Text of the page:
Europe is at a precipice, as voters across the continent have shown they are fed up with the existing political order and its prescription of austerity.
France's conservative government, led by Nicolas Sarkozy, was thrown out of power two weeks ago by Francois Hollande's left-leaning Socialist Party. Over the weekend, Angela Merkel's center-right Christian Democratic Union suffered its worst defeat in local elections since World War II. And Greece appears to be headed for a fresh general election, as its fractious political parties seem incapable of forming a coalition government.
For the first time, European leaders are even talking openly about a fissure in the continent's monetary union. Belgium's central-bank president told the Financial Times: "I guess an amicable divorce -- if that was ever needed -- would be possible, but I would still regret it." And his Irish counterpart echoed the sentiment: "Things can happen that are not imagined in the treaties ... but [a Greek exit] can be managed. ... It is not necessarily fatal, but it is not attractive."
For investors, the significance of such an eventuality cannot be overstated. If the monetary union fractures, an epidemic of currency devaluations will almost certainly ensue, causing American-made goods to increase in price on a relative basis, thereby driving down the continent's demand for them. More specifically, the following five American giants will be among those that feel the biggest impact, as they all look to Europe for a considerable portion of their sales.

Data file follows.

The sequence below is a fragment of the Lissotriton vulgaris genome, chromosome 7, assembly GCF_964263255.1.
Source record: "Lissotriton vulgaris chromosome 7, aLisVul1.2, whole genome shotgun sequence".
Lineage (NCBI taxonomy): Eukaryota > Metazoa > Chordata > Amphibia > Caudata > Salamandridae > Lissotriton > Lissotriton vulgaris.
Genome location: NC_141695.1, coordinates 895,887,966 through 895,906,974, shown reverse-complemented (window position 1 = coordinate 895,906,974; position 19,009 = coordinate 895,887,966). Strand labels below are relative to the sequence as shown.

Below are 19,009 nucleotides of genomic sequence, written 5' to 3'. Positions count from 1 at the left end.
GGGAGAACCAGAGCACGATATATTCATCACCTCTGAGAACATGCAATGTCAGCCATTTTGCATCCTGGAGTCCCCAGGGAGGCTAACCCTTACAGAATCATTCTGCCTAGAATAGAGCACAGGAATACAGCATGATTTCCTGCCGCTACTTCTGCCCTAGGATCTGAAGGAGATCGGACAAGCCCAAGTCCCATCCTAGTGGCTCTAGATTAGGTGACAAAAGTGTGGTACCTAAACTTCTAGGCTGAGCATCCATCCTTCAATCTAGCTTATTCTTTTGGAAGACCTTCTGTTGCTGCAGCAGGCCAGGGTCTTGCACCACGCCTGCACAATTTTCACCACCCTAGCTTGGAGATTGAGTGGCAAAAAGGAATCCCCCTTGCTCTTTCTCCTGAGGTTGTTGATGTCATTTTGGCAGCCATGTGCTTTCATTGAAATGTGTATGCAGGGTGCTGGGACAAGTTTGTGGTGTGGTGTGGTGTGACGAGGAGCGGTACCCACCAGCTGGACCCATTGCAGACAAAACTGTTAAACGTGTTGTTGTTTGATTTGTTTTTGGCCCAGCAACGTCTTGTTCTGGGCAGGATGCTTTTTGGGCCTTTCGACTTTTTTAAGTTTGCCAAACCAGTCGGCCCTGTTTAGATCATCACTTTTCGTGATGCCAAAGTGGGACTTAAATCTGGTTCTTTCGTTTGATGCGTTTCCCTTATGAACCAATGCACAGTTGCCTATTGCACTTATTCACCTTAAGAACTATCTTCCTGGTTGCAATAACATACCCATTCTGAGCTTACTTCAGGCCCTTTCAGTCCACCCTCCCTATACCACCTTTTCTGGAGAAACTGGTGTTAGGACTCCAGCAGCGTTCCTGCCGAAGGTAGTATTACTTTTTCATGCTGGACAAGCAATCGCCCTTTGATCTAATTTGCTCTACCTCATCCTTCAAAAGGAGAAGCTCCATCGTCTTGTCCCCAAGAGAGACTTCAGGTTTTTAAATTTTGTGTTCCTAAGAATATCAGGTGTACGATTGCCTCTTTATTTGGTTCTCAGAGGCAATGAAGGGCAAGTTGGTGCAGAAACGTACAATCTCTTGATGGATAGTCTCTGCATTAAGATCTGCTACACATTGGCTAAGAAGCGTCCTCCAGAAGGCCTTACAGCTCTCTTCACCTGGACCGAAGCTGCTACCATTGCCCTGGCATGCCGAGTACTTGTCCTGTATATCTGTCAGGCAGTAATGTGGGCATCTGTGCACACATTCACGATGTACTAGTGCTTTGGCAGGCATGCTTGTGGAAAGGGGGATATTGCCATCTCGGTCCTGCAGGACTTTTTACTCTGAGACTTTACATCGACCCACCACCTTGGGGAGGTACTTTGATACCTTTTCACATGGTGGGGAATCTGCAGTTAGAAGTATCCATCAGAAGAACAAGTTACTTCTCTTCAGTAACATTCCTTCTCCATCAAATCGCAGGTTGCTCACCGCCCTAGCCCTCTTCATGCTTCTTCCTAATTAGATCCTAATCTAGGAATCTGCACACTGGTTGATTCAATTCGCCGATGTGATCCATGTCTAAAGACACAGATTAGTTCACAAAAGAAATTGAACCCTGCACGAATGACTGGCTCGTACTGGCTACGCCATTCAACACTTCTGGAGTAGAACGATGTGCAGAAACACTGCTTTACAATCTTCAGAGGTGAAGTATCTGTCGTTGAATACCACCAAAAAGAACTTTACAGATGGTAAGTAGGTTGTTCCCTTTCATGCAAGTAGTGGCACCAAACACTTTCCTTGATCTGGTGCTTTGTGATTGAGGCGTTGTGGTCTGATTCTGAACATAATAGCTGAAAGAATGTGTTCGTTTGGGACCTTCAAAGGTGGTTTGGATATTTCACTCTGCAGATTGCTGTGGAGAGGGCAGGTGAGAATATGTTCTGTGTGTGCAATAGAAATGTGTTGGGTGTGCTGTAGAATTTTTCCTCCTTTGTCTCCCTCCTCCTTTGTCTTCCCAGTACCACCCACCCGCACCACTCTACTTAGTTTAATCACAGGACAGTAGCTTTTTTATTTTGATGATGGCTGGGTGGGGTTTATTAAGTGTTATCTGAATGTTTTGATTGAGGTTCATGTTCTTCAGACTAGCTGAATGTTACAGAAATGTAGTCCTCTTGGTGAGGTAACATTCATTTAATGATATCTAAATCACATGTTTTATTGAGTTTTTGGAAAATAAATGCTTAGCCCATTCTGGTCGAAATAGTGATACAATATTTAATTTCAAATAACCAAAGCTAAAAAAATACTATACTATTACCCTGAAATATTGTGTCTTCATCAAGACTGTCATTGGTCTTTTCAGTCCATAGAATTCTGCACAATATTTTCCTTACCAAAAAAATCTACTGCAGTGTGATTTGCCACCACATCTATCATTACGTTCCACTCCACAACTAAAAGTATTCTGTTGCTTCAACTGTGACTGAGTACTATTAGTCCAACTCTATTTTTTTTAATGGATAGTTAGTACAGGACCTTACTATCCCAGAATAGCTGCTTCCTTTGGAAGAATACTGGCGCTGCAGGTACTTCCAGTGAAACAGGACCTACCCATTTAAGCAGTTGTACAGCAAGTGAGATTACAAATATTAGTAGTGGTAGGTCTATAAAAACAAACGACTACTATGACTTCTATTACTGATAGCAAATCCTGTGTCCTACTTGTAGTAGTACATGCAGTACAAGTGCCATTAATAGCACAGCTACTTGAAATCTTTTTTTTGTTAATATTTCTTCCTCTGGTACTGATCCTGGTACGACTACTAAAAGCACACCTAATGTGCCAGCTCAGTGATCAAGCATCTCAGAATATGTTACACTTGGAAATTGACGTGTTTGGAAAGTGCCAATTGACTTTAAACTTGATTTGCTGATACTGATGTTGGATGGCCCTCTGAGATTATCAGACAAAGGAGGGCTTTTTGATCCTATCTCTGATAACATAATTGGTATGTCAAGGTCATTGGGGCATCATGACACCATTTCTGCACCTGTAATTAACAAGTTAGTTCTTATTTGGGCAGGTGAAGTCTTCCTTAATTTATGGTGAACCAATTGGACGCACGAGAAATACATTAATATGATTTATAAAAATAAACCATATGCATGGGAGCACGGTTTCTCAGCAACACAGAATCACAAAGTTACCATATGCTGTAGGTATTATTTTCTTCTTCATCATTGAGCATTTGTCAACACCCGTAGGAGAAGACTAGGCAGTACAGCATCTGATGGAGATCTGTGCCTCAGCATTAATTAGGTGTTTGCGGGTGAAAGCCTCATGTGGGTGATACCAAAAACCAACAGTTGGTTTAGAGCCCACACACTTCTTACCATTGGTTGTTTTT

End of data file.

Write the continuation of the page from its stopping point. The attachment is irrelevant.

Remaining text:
European Exposure (Percent of Net Sales)
Market Cap (Billions)
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McDonald's (NYS: MCD)
Dow Chemical (NYS: DOW)
Nike (NYS: NKE)
Ford (NYS: F)
General Motors (NYS: GM)
Sources: All geographic sales figures other than McDonald's and Nike's are from the respective companies' most recent quarterly reports. McDonald's and Nike's are from the companies' most recent annual report. Market cap data is from Yahoo! Finance.
*Includes sales to Europe, Middle East, and Africa.
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At the time thisarticle was published Fool contributor John Maxfield has no financial stake in any of the companies mentioned in this article. The Motley Fool owns shares of Ford.Motley Fool newsletter serviceshave recommended buying shares of Ford, Nike, McDonald's, and General Motors, as well as creating a diagonal call position in Nike and a synthetic long position in Ford. The Motley Fool has adisclosure policy. We Fools don't all hold the same opinions, but we all believe thatconsidering a diverse range of insightsmakes us better investors. Try any of our Foolish newsletter servicesfree for 30 days.